Similarly, today’s XFEL facilities are huge — kilometers (1 km = 0.6 mile) or more in length — and there are only a handful worldwide due to their size and billion-dollar costs. The ASU device will be compact, just 10 meters (30 feet) long, providing ultrashort X-rays and making advanced X-ray science more accessible at a university campus.
Because the CXFEL is a fraction of the size of the large XFELs and has a corresponding smaller cost, this laser-based tool will allow more scientists access to beam time. The facility will be available to national and international investigators from a wide range of scientific disciplines.
World’s first CXFEL
The CXFEL will allow scientists to determine the molecular processes behind our sense of sight, the early reactions of how photosynthesis converts light to energy and the biochemical pathways that allow us to breathe. The instrument will build upon the success of a prototype ASU instrument called the CXLS, which recently produced its first X-rays.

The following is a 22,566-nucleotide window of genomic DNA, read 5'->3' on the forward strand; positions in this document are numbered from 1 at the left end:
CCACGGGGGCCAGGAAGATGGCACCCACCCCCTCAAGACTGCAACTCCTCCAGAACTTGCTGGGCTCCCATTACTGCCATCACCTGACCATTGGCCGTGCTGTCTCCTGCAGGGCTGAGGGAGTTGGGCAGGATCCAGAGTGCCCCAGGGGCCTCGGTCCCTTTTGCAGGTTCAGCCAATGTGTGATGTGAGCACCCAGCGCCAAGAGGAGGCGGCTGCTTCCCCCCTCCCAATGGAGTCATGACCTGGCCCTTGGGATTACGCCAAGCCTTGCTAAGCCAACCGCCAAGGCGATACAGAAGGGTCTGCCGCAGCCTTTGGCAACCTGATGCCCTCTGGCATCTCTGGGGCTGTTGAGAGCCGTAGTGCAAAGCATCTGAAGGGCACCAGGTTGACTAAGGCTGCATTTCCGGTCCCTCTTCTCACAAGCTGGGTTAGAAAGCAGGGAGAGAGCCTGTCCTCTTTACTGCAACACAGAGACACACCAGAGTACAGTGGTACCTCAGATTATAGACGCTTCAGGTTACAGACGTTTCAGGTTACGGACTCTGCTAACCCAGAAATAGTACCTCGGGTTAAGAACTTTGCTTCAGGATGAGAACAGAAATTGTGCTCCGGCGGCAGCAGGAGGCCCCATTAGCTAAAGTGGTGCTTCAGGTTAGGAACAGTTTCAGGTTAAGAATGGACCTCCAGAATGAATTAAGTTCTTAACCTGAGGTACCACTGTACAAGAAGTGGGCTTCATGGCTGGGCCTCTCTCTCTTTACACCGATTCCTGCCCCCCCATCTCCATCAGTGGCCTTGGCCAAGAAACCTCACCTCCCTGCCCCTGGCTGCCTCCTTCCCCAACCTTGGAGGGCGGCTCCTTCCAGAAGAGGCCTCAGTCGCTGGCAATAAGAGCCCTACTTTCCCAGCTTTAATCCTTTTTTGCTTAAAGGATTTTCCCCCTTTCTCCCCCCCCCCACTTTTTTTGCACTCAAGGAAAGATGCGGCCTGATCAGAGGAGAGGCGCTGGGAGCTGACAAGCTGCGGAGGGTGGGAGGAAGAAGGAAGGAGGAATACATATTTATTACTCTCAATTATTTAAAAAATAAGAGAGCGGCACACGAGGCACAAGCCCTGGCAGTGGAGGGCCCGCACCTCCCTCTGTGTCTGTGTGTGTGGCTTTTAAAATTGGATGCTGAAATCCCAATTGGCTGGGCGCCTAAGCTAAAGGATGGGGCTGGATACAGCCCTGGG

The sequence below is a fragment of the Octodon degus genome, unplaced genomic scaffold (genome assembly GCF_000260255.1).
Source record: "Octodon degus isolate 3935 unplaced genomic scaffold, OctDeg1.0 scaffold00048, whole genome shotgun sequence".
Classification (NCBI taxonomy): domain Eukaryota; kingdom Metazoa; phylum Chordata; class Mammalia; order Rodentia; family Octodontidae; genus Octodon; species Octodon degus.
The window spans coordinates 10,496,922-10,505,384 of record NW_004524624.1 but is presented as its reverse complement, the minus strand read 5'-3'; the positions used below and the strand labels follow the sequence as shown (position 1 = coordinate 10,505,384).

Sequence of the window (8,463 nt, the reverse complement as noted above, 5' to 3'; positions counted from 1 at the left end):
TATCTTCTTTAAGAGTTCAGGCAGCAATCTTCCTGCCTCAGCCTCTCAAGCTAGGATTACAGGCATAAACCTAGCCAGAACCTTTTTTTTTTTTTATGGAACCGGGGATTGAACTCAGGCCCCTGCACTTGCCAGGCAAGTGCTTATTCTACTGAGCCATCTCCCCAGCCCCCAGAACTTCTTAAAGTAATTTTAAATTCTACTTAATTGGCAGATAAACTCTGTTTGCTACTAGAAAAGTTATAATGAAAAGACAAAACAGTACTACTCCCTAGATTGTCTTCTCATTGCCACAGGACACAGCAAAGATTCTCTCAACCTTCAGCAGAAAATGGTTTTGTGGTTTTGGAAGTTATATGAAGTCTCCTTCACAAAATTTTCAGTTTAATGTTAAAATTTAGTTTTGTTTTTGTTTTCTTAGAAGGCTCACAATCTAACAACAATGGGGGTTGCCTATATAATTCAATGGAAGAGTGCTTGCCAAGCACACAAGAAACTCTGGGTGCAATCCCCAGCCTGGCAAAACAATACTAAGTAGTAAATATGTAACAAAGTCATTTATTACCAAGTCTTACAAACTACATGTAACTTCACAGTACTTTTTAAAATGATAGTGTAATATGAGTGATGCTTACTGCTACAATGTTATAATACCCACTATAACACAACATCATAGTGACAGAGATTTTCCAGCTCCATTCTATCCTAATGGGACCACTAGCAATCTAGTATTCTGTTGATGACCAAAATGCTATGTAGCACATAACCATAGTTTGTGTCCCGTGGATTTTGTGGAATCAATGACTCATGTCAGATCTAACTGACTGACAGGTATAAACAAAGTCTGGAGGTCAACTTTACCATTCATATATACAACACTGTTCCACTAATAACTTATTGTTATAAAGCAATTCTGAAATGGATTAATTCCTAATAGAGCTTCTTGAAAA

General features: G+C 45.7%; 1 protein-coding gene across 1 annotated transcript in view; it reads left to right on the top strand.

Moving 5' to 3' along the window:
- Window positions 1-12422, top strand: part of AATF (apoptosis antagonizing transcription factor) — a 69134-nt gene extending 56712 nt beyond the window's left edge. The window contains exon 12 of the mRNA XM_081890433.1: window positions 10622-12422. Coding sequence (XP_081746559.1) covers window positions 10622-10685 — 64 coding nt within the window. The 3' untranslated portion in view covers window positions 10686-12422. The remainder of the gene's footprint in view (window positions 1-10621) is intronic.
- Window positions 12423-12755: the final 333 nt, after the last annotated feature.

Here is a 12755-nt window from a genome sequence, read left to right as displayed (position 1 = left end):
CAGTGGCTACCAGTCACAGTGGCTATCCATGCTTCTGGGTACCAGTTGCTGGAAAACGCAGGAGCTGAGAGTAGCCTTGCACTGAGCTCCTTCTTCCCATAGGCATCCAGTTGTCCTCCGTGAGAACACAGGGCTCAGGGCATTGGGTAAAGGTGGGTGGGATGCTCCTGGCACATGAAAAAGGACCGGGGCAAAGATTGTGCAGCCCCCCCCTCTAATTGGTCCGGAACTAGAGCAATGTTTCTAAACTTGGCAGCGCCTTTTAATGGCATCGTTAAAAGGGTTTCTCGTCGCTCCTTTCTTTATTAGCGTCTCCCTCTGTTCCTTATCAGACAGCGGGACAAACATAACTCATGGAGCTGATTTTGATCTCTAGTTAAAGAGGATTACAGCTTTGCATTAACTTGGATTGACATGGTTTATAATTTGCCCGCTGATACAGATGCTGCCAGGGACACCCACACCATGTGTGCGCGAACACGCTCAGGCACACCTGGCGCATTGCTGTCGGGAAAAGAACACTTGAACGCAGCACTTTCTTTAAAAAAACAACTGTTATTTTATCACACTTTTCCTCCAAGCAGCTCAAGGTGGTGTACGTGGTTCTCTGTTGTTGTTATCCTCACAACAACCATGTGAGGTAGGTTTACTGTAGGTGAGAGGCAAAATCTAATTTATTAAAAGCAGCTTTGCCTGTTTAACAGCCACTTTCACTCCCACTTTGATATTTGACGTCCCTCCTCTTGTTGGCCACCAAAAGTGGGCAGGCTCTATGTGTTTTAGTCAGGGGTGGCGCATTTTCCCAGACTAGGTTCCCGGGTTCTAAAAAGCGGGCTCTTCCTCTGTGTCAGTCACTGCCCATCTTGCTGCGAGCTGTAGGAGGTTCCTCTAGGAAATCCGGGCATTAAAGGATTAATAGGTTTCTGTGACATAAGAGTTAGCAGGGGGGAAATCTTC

When the CXFEL is completed, it is expected to push the boundaries of current XFEL science. The key to its performance will be its tunability, with a potential to produce X-ray beams of incredibly short pulse durations to access the attosecond regime — less than one millionth of a billionth of a second. This provides the resolution needed to see molecules as they exist and interact at an atomic level. It operates similarly to a high-speed camera shutter that can capture and seemingly stop the wing flurry of a hummingbird or reveal how a horse gallops (it actually leaps).
It takes a team